Read on


October 21st, 2012


Is Athena in Athens, her namesake city? If so, where and how does she live? Do today’s Athenians “believe” in her? As a deity, historical figure, patroness? Under the guise of a honeymoon, I went to find out. I looked for her on the streets and in the people. I’m still not sure if I found her- maybe if you read between my lines you can tell me?

The fundamental confusion I had about ancient Greek civilization was with all those blurry, intersecting lines. Drama, philosophy, mythology and history all seem to intertwine, leaving one to wonder if a Cyclops is a real threat and if Helen of Troy existed. When people ask about the honeymoon, they don’t ask me if I could feel the Acropolis while I slept (I could), they ask if I witnessed riots and unrest. Poor Greece. Poor because they suffer from a national reputation as lazy and economically challenged, rather than as descendants of  an innovative and influential civilization. The blurry lines could not exist without so much that flourished. It’s a lot to uphold while the world is calling you lazy.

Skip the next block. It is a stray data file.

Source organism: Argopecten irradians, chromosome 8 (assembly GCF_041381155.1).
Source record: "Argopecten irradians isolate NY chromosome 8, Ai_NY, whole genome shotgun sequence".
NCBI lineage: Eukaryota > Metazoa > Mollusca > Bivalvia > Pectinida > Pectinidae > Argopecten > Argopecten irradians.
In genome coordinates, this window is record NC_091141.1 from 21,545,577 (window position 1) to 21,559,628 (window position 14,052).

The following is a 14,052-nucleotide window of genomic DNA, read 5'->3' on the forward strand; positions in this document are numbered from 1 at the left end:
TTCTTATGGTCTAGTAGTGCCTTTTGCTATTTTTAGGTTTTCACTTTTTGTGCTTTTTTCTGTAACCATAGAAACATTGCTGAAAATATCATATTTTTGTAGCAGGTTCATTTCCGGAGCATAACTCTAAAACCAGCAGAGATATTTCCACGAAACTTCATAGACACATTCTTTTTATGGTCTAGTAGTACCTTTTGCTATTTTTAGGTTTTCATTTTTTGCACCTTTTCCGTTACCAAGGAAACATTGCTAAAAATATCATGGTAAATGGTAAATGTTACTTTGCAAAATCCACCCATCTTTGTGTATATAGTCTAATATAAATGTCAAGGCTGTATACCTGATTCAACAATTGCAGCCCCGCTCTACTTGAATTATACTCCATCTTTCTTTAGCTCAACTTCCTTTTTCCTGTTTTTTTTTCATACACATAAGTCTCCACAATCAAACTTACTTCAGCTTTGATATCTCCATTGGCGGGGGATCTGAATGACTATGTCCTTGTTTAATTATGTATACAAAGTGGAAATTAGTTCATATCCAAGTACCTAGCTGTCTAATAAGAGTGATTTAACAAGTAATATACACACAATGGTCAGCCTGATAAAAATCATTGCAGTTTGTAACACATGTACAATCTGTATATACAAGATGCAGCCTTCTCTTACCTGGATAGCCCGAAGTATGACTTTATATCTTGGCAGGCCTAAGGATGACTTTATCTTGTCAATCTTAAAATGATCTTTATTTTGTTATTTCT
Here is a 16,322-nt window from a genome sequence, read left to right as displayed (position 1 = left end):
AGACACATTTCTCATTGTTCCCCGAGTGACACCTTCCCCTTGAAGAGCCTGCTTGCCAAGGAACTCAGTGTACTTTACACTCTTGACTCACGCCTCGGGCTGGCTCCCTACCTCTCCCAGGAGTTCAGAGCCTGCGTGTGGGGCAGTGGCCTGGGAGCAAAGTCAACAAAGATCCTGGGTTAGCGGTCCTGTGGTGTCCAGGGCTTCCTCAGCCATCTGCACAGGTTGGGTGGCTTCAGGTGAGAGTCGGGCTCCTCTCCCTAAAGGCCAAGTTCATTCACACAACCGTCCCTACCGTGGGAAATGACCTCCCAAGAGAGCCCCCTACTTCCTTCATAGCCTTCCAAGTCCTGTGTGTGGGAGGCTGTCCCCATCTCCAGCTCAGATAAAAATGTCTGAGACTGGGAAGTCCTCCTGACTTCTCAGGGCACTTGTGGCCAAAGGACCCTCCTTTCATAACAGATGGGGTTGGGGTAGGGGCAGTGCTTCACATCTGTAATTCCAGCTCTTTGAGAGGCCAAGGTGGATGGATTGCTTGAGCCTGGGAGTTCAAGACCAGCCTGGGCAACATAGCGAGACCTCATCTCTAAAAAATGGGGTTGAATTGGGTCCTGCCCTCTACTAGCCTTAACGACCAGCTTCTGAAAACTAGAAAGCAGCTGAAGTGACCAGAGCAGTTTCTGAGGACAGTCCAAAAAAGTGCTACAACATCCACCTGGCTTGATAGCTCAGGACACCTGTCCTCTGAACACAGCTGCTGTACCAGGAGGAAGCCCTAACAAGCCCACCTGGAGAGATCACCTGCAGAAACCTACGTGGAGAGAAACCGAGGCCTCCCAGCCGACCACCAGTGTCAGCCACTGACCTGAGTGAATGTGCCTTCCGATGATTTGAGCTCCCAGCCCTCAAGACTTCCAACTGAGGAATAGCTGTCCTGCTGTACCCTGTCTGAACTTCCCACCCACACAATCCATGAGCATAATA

On Adrianou Street in Athens, Aristotles Marouli sold me a beautiful leather bag. I asked him about Athena and he accessed his Greek pride which was not too far beneath the skin. “I am Greece. I am sorry.” He said he was sorry not because he was sorry to be Greek, but because he was about to insult the European Union. The Sunday before our conversation, the vote had passed to stick with the Euro rather than return to the Drachma. “I am not Germany. I am sorry. They killed millions of people. And we? I am Greece.” We spoke for a while about Greece’s contributions, dating back thousands of years, and the relative youth of countries such as my own. So what do people see and feel when they look at images of Athena and the other Olympians? According to Aristotles, they can draw on these figures as a source of pride, much needed in this time of disregard. Read on